I don’t think so; we’re pretty happy with it… When we go into the studio, especially with the last few records, it’s usually for very intense periods of times. We don’t spend like 9 months rehearsing an album, or anything like that, we just say “OK, we’re doing the album now”. We tend to put up things very quickly, because we’ve been together for a very long time. So on the last few records, we wanted them to be more direct and to the point, and we also wanted to incorporate some experimental stuff but in small doses and I guess we learned to mold it together.
When we do an album, we listen to it and think “I hope its good”, since you can only do what feels best at that time. So I’m pretty happy with “Time Waits…”, the songs are varied and the response was brilliant – we couldn’t have predicted it, that was very flattering and nice. I hope we’ll see the new album in the same way. It’s quite strange the way we do things, because getting back to the last few albums, there are some songs we haven’t played live and you forget that you ever recorded them, which sounds insane [Laughs]… you constantly recording and touring, then you go “shit, I can’t even remember this song, why haven’t we played it live?”
OV: Now, before we continue, I have one word for you: Skins [a British teen drama, where NAPALM DEATH members participated in]. What was that all about?
It was a strange thing. I guess Barney was in touch with the director since he’s a huge Grindcore / Death Metal fan, or whatever. I never watched the program before, though I was aware of it. For us being part of this episode was kind of bizarre. It seems that the idea was pretty good, and I think the acting was kind of strange in places, but it was fun to do it. We went down to record a live version of “Strong-Arm” [from "Time Waits for No Slave"], and they brought all these people – the actors, the directors and producers.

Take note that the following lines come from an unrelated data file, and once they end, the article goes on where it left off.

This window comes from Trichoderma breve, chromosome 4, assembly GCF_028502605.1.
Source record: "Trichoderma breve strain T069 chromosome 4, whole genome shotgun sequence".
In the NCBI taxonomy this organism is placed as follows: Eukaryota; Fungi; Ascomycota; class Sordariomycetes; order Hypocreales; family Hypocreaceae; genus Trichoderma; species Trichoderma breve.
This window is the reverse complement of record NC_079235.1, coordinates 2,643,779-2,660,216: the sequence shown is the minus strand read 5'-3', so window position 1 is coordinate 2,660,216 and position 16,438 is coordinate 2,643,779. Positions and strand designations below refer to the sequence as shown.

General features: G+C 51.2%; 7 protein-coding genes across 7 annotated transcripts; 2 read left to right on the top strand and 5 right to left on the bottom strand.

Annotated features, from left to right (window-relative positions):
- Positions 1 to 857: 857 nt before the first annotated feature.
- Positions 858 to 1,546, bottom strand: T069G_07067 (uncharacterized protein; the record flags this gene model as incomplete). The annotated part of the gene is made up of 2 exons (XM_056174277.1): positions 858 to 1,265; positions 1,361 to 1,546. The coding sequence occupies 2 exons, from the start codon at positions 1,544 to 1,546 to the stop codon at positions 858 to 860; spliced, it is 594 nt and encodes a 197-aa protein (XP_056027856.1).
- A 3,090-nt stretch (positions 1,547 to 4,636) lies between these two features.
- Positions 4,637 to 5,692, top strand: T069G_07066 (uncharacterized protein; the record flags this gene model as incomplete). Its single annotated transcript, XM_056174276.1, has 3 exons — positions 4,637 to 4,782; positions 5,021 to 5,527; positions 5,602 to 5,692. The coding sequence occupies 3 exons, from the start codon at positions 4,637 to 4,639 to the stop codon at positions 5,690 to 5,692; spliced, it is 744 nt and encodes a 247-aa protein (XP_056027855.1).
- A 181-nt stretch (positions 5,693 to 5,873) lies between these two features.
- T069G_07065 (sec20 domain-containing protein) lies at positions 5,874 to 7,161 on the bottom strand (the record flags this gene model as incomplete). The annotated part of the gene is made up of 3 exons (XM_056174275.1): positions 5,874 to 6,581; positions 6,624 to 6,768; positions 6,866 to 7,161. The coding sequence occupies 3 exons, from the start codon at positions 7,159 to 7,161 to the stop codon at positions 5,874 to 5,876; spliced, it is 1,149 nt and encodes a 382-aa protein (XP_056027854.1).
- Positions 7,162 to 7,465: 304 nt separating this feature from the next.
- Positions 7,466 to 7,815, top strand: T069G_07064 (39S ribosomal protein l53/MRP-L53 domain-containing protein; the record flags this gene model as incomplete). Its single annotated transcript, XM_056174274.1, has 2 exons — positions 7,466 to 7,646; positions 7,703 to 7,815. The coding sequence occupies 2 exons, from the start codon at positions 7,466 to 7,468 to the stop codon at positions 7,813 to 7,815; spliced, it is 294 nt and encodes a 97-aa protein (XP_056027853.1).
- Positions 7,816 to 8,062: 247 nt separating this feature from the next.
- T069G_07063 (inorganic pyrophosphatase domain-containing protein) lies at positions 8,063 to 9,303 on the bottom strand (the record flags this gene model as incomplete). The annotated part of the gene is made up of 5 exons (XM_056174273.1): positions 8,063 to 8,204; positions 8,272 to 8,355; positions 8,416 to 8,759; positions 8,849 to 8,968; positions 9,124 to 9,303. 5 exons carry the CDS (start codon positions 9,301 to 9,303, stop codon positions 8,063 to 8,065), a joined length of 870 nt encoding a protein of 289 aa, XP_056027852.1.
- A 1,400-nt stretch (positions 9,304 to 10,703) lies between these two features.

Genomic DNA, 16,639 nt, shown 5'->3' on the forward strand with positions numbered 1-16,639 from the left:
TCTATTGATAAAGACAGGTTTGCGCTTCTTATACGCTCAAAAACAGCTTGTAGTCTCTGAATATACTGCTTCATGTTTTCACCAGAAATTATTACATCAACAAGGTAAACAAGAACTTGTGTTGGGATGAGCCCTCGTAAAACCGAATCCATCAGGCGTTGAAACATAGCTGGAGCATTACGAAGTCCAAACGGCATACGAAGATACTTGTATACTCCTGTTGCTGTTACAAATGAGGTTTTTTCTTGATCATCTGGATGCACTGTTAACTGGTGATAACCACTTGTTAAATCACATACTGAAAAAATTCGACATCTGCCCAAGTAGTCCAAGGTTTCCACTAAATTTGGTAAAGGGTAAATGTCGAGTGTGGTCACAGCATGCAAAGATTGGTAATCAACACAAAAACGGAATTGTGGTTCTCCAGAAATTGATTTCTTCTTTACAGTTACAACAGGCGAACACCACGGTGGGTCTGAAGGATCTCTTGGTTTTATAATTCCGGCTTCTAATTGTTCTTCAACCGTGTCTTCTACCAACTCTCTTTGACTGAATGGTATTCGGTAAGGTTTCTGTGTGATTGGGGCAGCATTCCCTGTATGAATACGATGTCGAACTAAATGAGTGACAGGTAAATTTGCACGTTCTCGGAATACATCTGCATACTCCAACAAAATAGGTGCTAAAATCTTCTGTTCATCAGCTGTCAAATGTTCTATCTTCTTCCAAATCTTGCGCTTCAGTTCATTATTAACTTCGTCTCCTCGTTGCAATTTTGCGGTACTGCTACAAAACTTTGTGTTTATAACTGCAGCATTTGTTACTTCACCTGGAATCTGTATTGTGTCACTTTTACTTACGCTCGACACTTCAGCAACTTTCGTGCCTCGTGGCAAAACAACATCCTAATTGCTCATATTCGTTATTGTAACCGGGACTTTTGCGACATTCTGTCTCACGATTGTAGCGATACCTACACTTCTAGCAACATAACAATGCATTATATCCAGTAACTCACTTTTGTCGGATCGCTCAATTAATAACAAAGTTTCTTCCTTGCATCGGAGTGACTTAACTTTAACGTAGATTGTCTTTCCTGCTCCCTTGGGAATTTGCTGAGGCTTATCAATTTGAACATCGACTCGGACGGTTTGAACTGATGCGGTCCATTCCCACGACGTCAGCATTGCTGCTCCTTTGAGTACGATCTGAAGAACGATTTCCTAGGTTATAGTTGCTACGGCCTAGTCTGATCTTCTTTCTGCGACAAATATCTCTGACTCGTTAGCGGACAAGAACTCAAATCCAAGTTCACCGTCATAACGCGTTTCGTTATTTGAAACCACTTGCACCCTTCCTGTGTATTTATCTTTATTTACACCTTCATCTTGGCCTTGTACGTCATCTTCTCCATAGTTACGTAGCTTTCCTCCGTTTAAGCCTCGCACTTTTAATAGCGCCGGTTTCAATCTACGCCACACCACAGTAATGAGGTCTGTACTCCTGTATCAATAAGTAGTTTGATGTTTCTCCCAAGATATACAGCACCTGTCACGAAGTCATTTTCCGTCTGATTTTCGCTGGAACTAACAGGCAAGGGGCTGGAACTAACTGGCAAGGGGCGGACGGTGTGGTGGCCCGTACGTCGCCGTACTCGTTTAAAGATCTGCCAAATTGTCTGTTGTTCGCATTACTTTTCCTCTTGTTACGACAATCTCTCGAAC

We went to a place called Bristol, which is very close to where we live, spent the entire day going through this track over and over again, so it was pretty insane actually. I don’t know, I watched it and it was bizarre. I didn’t know NAPALM DEATH will be that heavily referenced in it, I thought it will be a brief thing, so I was quite surprised that NAPALM was mentioned there. I guess couple of fans thought it was lame and shit, but that’s fine as well [Laughs]… After all, it was pretty fun experience and kind of cool exposure, in England really. It’s interesting I think, and it’s nice doing things like this from time to time.
OV: Do you think this type of shows, or Metalhead characters, can do good to the Metal scene?
It wasn’t the most amazing representation of a Metalhead, but I think it was not as bad… I thought they might have made the guy too stupid or something, or it just came across that way, but I mean, when you’re younger and you listen to music, and you get to live your life to older age, you see things differently than a teenager. So it could have been a bit better but really, I think overall it was OK.
OV: One of the reasons I wanted to talk with you was because you’re involved with thousands of bands and projects. One of them, particularly interesting to me is BRUJERIA. I have seen it 2 years ago in Czech, and I think you did other shows in the last few years. What about a new album, any plans?